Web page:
Agricultural commerce brings jobs but also a few unwelcome odors. Hemp farms have distinct odors, vineyards spray elemental sulfur smelling of rotten eggs on wine grapes, and cannabis facilities can smell at different stages of plant growth. Even a farm growing cut flowers, when fertilized, will have a measurable smell.
A wine’s aroma is usually floral, citrus, or earthy, and Thanksgiving Day is the smell of home and hearth. However, getting these agricultural products grown and processed can sometimes be smelly. Many environmental technologies are being adapted for use in agriculture. Some are the result of industrial risk management and even landfill technologies for controlling odors and maintaining good air quality. As with landfills, they work best when designed for a specific site with site-specific wind conditions and site-specific distances from the nearest neighbors.
Hemp and cannabis growing facilities, both indoors and out, get odor complaints, so operators plan ahead to manage them. Odor intrusion for facilities coexisting in dense urban areas or com-mingled with other industries nearby tends to get more complaints, where the odor source is more complicated to pinpoint. On larger tracts, greenhouses, and small farms, air-misting systems or air blocking vegetation are more common.
“We can assess the potential concentration (odor strength) using known chemical surrogates emitting from cannabis. However, this approach has considerable weaknesses since many of the odor-causing compounds are difficult to detect at concentrations near their odor detection thresholds,” says Paul Schafer of SCS Engineers. “The ratios of emitted compounds are variable based on cannabis strain and time in the plants’ lifecycle, drying/curing/processing method, and varying atmospheric chemistry following emission.”
Some proposed cannabis greenhouses filing for a permit use an internal carbon filtration system to prevent fugitive pot odors from becoming a neighborhood nuisance. This indoor odor-control system would replace outdoor air-misting systems used by some greenhouse operations and commonly at landfills. The outdoor systems neutralize smells by changing the molecular structure of escaping vapors and work best when designed to work with air patterns. They are useful when there is a larger buffer zone because odors typically rise or flow in patterns.
Production hubs on larger acreage, even property utilized for agriculture for decades, require remediation. Many firms use modern greenhouse structures encompassing hundreds of thousands of square feet with processing plants. Schafer explains “As an odor and air monitoring expert and environmental engineering consultant, my job is to assess how various environmental technologies work under specific conditions to these companies and at times to the public. We use and investigate specialized technologies for industrial or agricultural use because they require specialized odor reduction, are safe, and can be successfully utilized to manage air quality and odors.”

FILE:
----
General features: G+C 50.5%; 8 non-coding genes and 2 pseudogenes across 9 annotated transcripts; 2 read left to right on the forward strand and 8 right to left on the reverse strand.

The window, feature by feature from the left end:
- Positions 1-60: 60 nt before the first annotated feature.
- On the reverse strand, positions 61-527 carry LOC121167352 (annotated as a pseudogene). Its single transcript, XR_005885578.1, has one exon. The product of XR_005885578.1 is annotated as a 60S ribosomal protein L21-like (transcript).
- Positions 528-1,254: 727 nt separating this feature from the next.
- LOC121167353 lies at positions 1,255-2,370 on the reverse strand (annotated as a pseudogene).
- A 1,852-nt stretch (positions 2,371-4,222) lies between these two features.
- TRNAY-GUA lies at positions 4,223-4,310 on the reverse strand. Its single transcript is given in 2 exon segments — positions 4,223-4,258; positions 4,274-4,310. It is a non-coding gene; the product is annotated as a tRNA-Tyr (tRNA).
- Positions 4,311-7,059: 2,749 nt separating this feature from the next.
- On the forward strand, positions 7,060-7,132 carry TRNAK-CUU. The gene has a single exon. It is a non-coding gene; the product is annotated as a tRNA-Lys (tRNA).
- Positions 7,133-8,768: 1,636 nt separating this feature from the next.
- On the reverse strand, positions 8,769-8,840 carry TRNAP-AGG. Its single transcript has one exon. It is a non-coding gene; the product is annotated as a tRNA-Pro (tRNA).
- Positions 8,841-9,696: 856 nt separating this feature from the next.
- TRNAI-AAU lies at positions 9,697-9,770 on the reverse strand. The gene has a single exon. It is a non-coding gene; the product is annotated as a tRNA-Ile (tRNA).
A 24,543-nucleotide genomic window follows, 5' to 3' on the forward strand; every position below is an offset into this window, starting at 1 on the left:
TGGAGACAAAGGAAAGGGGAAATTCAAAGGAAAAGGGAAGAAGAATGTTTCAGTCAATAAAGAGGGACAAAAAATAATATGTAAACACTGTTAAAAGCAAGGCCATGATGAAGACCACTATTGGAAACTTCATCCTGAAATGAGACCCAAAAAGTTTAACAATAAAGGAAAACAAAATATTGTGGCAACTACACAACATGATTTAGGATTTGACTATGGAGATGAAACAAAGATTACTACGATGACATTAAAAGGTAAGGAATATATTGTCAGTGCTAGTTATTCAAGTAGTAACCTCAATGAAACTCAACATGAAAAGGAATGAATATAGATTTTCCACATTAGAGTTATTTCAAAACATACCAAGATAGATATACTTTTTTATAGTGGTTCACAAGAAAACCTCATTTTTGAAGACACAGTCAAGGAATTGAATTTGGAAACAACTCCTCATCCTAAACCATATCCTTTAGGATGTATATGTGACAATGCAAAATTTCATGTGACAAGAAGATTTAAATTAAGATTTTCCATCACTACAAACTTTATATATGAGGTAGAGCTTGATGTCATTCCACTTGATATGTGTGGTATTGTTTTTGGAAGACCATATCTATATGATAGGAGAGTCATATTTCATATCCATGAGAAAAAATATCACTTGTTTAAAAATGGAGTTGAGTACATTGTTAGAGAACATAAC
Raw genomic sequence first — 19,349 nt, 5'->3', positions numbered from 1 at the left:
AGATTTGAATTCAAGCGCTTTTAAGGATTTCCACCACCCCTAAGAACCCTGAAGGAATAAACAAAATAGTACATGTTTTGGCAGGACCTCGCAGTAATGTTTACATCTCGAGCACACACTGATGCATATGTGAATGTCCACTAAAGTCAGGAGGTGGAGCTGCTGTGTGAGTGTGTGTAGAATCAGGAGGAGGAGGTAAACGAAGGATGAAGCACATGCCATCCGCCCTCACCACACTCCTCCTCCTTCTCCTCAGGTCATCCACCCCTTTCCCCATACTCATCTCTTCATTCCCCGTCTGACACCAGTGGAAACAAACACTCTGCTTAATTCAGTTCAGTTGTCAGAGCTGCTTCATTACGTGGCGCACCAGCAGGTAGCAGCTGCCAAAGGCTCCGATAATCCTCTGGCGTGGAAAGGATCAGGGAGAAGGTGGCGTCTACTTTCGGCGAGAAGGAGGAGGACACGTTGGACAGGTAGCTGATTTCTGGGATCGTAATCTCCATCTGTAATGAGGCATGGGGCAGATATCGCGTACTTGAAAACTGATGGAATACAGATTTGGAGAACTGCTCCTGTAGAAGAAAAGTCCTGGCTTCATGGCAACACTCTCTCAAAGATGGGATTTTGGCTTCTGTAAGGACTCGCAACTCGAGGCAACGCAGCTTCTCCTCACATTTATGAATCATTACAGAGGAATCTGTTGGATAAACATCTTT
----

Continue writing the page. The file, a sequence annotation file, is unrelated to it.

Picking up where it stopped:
As farming, businesses, and housing coexist across the nation, SCS’s water, soil, and air management teams are tweaking environmental technologies to help communities and new-age farmers remain good neighbors. Schafer who is the firm’s Ambient Air Monitoring expert puts it this way, “As engineers and consultants, we help communities and industry thrive together.”
Farmers or growers strive to include more ethical and sustainable growing practices, such as higher standards for water use and purifying their wastewater for reuse. As urban areas grow and farmland shrinks, stormwater management is essential to help new-age farmers operate sustainably and meet growing stormwater regulations that protect water supplies and the environment.
These aren’t the only greenhouses we work in.
The proven sustainable environmental solutions SCS Engineers offers to the agricultural, construction, extraction, manufacturing sectors, and municipalities help them attain their cleaner operating goals. As an environmental consulting and construction firm, we produce measurable technologies and programs that capture and reduce more greenhouse gases for private and public clients than any other environmental firm in the Americas.